Switzerland is where direct democracy got started, and California may be the global capital of direct democracy. But the foremost global scholar of direct democracy is a Uruguayan political scientist based in Chile.
David Altman is not a name that many in California’s ballot measure industry know, but that should change. And his new book, Citizenship and Contemporary Direct Democracy, should be read by all of the people that Joel Fox calls “initiative warriors.”
Altman’s book is academic, but it’s also very clear. And it’s short while being comprehensive—laying out what we know about direct democracy, and what we don’t know.
Altman, whom I’ve gotten to know personally via my role as co-president of the network of scholars, journalists and democratic practitioners known as the Global Forum on Modern Direct Democracy, exposes convincingly all the hype both in favor of direct democracy and against it. Ultimately, he comes down in favor of direct democracy as a vital complement to representative democracy, but not a replacement for it. But he also shows all the problems that direct democracy can create, and how it is not a panacea.
But what is most important about Altman is the way he combines a big global picture of direct democracy, which is being used more and more around the world, with its particulars. To get direct democracy right, he shows, means to use it in context and in conjunction with representative democracy, so that democracy in its direct and representative forms is better.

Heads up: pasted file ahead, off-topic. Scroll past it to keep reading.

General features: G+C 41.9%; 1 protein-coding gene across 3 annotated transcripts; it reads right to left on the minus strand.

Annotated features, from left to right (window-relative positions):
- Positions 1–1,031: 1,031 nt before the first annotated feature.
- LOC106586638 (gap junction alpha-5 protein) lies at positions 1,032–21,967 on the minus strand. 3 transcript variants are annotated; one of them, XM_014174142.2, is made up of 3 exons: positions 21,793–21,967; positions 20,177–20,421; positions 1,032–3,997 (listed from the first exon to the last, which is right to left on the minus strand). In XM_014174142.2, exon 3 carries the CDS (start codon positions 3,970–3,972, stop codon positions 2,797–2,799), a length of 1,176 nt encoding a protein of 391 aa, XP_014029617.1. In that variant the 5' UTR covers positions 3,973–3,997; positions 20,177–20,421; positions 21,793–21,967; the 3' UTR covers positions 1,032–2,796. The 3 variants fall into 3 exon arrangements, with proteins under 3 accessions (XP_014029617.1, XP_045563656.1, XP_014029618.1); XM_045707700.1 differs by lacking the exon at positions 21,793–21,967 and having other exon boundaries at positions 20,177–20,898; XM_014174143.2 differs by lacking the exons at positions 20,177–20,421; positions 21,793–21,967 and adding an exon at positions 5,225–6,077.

Most powerfully, he shows how direct democracy, done right, can be part of the answer to the many problems and pressures now facing contemporary democracies, including the American and Californian democracies.
Among his major findings:
- Direct democracy has spread and is spreading because of international examples and successes. One can’t understand direct democracy in a single context—it’s a form that is ever evolving. California initiative practitioners are well advised to look around the world.
- Altman debunks many of the claims against direct democracy—especially that it favors right over the left, and that it is easily hijacked by populist forces. (He also shows that Machiavellian scheming by elected officials around ballot measures—like the common complaint that California attorneys general skew titles and summaries—are not all that common and have less impact than critics suggest). Indeed, there is a balance between left and right in the use of direct democracy. Backers of citizen-initiated direct democracy tools are getting more extreme, he shows, but extreme in both directions.
- Direct democracy is more effective than other participatory democracy tools, like participatory budgeting and citizens’ juries. Direct democracy has very good spillover effects—it creates incentives for political consensus, moderate majorities, expands the political playing field of ideas, and improves the relationship between citizens and representative institutions (by civic participation, broadening the topics subject to popular votes, and women’s empowerment).
Altman also offers his own proposal for reform of direct democracy—an idea that would work in California. He argues for creating a deliberative body—a citizens’ commission, with members chosen at random—with the power to offer counter-proposals to any initiative that is offered to voters. IN this form, voters would get to choose between an initiative offered by a particular party or interest, and the citizens’ commission counter-proposal.
He shows that such an approach would bring in more debate, more citizens’ education and more of a democratic spirit into the process.